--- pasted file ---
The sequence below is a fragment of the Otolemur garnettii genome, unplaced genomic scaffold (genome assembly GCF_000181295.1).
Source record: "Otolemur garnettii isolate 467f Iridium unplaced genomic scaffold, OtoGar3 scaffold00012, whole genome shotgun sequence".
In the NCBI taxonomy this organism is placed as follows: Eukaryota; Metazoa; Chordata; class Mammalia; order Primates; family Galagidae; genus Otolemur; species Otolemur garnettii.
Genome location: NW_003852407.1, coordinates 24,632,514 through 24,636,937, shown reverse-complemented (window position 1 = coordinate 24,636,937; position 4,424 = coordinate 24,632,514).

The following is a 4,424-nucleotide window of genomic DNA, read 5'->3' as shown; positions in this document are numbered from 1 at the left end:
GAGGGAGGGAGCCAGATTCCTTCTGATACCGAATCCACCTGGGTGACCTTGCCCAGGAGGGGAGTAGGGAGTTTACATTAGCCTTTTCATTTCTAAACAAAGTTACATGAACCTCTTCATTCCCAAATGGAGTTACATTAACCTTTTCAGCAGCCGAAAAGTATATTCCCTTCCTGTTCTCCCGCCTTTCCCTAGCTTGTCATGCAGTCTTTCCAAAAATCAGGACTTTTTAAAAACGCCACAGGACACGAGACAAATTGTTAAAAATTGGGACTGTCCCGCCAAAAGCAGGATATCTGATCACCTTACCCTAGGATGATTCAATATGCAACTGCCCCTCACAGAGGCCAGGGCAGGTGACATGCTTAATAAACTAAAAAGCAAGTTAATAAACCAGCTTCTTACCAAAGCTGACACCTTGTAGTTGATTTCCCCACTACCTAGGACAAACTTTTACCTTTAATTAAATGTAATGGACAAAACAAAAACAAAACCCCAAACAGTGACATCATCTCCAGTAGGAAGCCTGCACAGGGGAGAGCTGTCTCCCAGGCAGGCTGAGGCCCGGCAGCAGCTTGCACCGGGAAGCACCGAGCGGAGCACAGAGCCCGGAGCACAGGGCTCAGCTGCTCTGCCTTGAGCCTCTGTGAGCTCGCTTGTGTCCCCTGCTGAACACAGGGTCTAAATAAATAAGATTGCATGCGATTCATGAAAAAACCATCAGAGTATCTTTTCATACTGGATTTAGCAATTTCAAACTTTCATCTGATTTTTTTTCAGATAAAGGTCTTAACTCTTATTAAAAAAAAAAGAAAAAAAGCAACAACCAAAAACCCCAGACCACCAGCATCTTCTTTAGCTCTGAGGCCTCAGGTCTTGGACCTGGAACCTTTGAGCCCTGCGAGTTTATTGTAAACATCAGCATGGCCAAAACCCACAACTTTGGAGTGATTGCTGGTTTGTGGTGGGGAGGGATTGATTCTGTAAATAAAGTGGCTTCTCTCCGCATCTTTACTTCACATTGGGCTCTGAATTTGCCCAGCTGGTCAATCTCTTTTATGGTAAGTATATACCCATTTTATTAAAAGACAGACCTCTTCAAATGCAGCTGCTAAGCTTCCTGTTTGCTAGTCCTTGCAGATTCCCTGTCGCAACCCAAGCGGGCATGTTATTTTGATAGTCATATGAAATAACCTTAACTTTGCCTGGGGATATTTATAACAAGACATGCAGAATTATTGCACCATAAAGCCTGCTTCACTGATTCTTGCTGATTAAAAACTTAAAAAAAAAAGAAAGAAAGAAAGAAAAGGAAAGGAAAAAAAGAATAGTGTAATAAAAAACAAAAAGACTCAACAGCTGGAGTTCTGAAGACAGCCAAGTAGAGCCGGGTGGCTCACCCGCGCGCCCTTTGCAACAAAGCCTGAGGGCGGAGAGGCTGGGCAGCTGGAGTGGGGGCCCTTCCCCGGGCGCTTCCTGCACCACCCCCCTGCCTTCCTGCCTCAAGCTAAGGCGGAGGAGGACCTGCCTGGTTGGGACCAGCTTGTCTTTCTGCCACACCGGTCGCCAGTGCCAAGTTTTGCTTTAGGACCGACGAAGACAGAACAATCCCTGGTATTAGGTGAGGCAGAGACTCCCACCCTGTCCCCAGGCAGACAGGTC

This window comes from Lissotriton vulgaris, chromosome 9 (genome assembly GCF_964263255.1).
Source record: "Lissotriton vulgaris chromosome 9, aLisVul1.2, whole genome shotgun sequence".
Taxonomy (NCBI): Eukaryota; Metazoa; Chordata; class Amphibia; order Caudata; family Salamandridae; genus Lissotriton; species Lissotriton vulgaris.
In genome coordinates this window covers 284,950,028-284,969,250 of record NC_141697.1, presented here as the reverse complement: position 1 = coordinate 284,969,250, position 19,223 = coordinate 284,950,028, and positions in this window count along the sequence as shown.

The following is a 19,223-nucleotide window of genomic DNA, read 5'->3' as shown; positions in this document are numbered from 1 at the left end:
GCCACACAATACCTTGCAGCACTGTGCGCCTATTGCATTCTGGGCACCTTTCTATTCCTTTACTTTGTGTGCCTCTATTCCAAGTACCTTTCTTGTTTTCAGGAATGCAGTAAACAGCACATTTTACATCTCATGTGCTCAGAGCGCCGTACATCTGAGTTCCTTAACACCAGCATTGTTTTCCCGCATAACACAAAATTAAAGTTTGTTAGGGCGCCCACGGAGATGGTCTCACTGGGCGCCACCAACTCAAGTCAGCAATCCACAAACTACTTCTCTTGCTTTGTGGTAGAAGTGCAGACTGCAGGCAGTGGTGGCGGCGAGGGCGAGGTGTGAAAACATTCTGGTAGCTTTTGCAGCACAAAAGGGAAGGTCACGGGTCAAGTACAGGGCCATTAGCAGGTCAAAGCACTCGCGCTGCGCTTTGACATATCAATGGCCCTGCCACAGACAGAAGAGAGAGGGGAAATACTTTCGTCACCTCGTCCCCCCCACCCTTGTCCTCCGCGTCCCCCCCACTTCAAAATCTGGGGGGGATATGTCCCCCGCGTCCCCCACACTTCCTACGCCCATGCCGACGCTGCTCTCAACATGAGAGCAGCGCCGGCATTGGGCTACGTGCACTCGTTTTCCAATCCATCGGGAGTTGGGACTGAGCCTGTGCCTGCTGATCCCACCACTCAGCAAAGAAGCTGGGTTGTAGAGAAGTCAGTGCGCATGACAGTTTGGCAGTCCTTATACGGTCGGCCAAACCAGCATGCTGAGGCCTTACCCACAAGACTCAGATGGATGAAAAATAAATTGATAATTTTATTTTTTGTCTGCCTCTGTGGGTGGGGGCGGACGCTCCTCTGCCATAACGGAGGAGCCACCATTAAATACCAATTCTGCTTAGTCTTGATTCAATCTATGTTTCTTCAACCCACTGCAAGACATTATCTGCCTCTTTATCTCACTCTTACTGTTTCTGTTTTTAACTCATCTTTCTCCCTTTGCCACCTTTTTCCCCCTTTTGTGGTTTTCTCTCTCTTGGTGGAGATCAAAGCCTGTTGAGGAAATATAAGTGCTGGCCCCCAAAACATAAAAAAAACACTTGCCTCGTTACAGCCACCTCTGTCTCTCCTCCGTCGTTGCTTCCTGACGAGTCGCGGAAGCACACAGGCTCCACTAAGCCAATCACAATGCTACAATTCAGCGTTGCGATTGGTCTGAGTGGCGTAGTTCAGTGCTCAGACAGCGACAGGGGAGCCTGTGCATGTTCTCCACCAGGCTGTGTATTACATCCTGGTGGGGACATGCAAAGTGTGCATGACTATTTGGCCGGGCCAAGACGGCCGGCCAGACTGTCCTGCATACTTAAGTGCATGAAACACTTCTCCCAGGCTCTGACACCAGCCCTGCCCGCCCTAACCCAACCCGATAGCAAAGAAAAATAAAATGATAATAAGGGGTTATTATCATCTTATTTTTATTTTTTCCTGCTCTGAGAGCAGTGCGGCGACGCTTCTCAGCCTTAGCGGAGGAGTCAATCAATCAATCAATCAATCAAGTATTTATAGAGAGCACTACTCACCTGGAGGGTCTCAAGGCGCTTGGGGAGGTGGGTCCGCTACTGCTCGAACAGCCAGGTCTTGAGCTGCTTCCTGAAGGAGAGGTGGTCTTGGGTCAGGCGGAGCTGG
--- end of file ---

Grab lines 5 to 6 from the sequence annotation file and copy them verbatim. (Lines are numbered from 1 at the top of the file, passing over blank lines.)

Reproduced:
The following is a 4,424-nucleotide window of genomic DNA, read 5'->3' as shown; positions in this document are numbered from 1 at the left end:
GAGGGAGGGAGCCAGATTCCTTCTGATACCGAATCCACCTGGGTGACCTTGCCCAGGAGGGGAGTAGGGAGTTTACATTAGCCTTTTCATTTCTAAACAAAGTTACATGAACCTCTTCATTCCCAAATGGAGTTACATTAACCTTTTCAGCAGCCGAAAAGTATATTCCCTTCCTGTTCTCCCGCCTTTCCCTAGCTTGTCATGCAGTCTTTCCAAAAATCAGGACTTTTTAAAAACGCCACAGGACACGAGACAAATTGTTAAAAATTGGGACTGTCCCGCCAAAAGCAGGATATCTGATCACCTTACCCTAGGATGATTCAATATGCAACTGCCCCTCACAGAGGCCAGGGCAGGTGACATGCTTAATAAACTAAAAAGCAAGTTAATAAACCAGCTTCTTACCAAAGCTGACACCTTGTAGTTGATTTCCCCACTACCTAGGACAAACTTTTACCTTTAATTAAATGTAATGGACAAAACAAAAACAAAACCCCAAACAGTGACATCATCTCCAGTAGGAAGCCTGCACAGGGGAGAGCTGTCTCCCAGGCAGGCTGAGGCCCGGCAGCAGCTTGCACCGGGAAGCACCGAGCGGAGCACAGAGCCCGGAGCACAGGGCTCAGCTGCTCTGCCTTGAGCCTCTGTGAGCTCGCTTGTGTCCCCTGCTGAACACAGGGTCTAAATAAATAAGATTGCATGCGATTCATGAAAAAACCATCAGAGTATCTTTTCATACTGGATTTAGCAATTTCAAACTTTCATCTGATTTTTTTTCAGATAAAGGTCTTAACTCTTATTAAAAAAAAAAGAAAAAAAGCAACAACCAAAAACCCCAGACCACCAGCATCTTCTTTAGCTCTGAGGCCTCAGGTCTTGGACCTGGAACCTTTGAGCCCTGCGAGTTTATTGTAAACATCAGCATGGCCAAAACCCACAACTTTGGAGTGATTGCTGGTTTGTGGTGGGGAGGGATTGATTCTGTAAATAAAGTGGCTTCTCTCCGCATCTTTACTTCACATTGGGCTCTGAATTTGCCCAGCTGGTCAATCTCTTTTATGGTAAGTATATACCCATTTTATTAAAAGACAGACCTCTTCAAATGCAGCTGCTAAGCTTCCTGTTTGCTAGTCCTTGCAGATTCCCTGTCGCAACCCAAGCGGGCATGTTATTTTGATAGTCATATGAAATAACCTTAACTTTGCCTGGGGATATTTATAACAAGACATGCAGAATTATTGCACCATAAAGCCTGCTTCACTGATTCTTGCTGATTAAAAACTTAAAAAAAAAAGAAAGAAAGAAAGAAAAGGAAAGGAAAAAAAGAATAGTGTAATAAAAAACAAAAAGACTCAACAGCTGGAGTTCTGAAGACAGCCAAGTAGAGCCGGGTGGCTCACCCGCGCGCCCTTTGCAACAAAGCCTGAGGGCGGAGAGGCTGGGCAGCTGGAGTGGGGGCCCTTCCCCGGGCGCTTCCTGCACCACCCCCCTGCCTTCCTGCCTCAAGCTAAGGCGGAGGAGGACCTGCCTGGTTGGGACCAGCTTGTCTTTCTGCCACACCGGTCGCCAGTGCCAAGTTTTGCTTTAGGACCGACGAAGACAGAACAATCCCTGGTATTAGGTGAGGCAGAGACTCCCACCCTGTCCCCAGGCAGACAGGTC